What is Coaching, really?
When people ask me what I do and find out that I coach, their responses can range from “Oh yes, coaching, I’d like to do that, I always wanted to tell people how to live their lives!” to “Coaching? Really? Everyone does it now! I know a woman who cannot string a sentence together and is now a coach!” Sometimes they even ask “so you’re going to tell me what’s wrong with me and that it is my mother’s fault?”
All of these are pretty good guides to what coaching is not. Coaching is quite distinct from training or teaching, since the power relationship of “teacher and student” is replaced with a partnership between the coach and the person coached, where the latter may well be more knowledgeable in their particular field. Neither is coaching a form of therapy: therapy has a retrospective focus on a clearly defined issue with its origin in the past. Coaching, on the other hand, has a predominantly prospective, forward outlook. It is not about correcting problems but about building on and enhancing what already works. In this regard it is an intensely practical discipline.
While nothing prevents someone setting up as a coach with no particular qualifications or licence, appropriate training and certifications do exist and it is important if you seek coaching to check these credentials. A coaching session may detect certain “red flags” or trigger intense emotions and it is vital that the coach has the training and experience to recognise this and offer appropriate support.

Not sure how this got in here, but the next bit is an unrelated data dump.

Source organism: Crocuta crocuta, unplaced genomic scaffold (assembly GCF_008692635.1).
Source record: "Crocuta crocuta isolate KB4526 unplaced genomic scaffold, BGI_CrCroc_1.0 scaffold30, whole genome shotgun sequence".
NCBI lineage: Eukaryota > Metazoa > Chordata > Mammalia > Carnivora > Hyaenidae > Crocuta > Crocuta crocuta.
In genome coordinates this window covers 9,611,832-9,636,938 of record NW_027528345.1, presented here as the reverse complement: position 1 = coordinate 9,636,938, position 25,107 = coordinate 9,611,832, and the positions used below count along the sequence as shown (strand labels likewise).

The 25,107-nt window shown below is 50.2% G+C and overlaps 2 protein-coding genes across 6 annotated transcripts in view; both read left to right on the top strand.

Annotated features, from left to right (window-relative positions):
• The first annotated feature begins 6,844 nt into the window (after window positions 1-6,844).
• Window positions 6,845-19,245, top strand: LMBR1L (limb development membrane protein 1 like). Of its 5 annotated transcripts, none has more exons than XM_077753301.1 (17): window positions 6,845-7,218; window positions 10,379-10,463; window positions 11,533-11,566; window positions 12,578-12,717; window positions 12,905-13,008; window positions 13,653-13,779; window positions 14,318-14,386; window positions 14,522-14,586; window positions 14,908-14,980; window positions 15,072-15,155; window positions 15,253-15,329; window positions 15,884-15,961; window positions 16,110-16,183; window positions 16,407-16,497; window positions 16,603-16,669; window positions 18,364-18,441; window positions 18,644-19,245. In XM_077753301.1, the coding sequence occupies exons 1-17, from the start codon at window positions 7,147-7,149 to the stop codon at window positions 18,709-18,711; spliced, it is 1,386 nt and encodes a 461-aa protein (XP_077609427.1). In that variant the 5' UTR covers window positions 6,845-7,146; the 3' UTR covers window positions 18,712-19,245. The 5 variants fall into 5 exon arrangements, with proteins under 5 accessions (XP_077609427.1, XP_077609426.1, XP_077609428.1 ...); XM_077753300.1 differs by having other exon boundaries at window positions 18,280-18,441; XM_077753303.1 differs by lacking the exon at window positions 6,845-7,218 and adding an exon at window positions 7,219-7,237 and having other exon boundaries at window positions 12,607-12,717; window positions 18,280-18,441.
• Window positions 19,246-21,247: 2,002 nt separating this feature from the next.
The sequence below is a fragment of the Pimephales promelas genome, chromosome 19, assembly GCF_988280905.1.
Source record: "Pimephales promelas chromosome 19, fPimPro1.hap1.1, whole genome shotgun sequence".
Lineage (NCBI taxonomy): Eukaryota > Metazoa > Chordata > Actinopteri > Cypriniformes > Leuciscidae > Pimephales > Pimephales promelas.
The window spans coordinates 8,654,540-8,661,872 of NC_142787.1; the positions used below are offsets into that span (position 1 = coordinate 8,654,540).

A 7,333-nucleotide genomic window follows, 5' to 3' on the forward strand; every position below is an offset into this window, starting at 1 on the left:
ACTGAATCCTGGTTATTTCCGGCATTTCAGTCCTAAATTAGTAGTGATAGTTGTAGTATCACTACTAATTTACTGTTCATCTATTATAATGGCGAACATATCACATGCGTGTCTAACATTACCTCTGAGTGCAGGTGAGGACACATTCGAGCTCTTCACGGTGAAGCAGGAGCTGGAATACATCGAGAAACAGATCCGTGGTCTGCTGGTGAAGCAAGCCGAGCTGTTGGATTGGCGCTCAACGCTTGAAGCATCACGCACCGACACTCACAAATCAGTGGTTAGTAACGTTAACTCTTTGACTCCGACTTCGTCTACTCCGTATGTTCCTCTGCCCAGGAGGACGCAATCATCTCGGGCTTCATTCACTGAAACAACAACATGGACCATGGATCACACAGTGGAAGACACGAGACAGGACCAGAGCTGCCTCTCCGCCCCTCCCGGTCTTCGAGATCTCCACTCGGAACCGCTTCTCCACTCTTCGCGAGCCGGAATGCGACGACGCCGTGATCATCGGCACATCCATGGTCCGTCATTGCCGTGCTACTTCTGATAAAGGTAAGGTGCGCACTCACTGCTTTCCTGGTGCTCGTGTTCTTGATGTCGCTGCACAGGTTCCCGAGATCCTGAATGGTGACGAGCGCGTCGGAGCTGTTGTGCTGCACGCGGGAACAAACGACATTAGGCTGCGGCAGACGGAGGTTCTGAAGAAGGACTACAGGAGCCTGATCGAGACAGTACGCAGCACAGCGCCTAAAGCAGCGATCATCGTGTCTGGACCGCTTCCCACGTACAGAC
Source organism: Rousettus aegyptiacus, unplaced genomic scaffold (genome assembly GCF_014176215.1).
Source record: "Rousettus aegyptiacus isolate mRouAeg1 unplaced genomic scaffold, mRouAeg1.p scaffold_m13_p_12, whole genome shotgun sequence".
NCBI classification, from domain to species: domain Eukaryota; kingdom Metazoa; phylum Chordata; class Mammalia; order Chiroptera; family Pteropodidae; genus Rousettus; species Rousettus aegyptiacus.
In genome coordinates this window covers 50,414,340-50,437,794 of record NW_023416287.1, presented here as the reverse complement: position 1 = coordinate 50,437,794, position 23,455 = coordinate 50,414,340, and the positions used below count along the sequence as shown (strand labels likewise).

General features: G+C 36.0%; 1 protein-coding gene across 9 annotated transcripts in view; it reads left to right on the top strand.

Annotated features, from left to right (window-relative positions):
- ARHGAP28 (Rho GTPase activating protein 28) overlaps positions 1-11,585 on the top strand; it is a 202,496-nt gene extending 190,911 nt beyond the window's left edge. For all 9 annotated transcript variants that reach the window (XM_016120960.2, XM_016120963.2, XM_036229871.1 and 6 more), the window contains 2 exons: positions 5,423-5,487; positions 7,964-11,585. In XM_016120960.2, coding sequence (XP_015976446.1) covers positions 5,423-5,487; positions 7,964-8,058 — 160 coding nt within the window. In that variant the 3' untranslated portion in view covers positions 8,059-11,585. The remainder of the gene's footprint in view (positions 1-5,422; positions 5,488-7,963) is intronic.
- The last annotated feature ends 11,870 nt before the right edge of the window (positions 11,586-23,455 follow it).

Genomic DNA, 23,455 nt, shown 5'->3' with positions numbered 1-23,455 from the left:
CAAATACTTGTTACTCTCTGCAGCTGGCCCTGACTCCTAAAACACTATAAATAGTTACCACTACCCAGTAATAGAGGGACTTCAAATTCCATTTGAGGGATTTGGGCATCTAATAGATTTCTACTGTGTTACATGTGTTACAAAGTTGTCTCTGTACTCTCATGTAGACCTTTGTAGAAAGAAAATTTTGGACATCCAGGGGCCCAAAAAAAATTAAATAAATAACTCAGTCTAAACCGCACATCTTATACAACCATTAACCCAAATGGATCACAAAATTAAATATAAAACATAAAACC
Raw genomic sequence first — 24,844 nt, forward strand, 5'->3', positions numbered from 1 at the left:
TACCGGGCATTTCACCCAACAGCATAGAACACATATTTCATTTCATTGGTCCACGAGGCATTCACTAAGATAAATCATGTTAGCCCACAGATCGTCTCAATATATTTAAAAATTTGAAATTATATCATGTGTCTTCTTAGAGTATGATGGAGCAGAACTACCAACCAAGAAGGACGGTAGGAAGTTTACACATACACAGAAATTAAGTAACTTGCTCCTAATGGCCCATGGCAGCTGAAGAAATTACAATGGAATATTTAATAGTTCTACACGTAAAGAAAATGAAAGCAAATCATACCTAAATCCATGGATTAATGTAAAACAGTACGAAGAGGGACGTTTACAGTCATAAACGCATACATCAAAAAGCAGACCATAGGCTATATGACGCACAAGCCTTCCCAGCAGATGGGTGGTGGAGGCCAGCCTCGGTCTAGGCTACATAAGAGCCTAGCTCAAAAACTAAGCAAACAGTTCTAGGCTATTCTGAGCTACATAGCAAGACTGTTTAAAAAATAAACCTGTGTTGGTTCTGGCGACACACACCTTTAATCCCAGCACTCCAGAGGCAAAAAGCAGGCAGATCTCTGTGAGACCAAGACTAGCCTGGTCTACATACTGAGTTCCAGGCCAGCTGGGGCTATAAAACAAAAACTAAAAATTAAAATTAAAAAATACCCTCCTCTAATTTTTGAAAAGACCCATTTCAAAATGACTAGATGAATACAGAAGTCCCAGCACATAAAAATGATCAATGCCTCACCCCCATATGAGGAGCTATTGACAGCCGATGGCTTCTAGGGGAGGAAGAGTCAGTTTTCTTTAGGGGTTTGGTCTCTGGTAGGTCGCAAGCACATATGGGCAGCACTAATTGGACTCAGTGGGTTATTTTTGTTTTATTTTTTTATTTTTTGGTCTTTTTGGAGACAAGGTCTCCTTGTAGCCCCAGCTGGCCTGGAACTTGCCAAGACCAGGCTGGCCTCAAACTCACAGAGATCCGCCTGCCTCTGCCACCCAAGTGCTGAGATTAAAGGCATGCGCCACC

So what is coaching? Let's see how that might actually work in practice.
Sue has an issue with procrastination and is aware that it affects her performance at work. How might coaching help Sue? Through specific questioning techniques (such as Socratic questioning), the coach could explore the triggers of Sue’s procrastination and guide her through defining a meaningful goal based on diminished procrastination. Crucially, the pair would then discuss her choices regarding how to achieve this goal and finally ensure Sue takes ownership both of her goal and the means to reach it. Rather than being simply handed a cookie-cutter list of tips or “life hacks”, she is carefully assisted to recognise the resources she already possesses to make her goal a reality.
Coaching then is a safe, collaborative relationship where the coach is not a teacher or a doctor but a facilitator, enabling improved performance and placing personal and business goals within reach.
The Institute of Leadership and Management
International Academy for Professional Development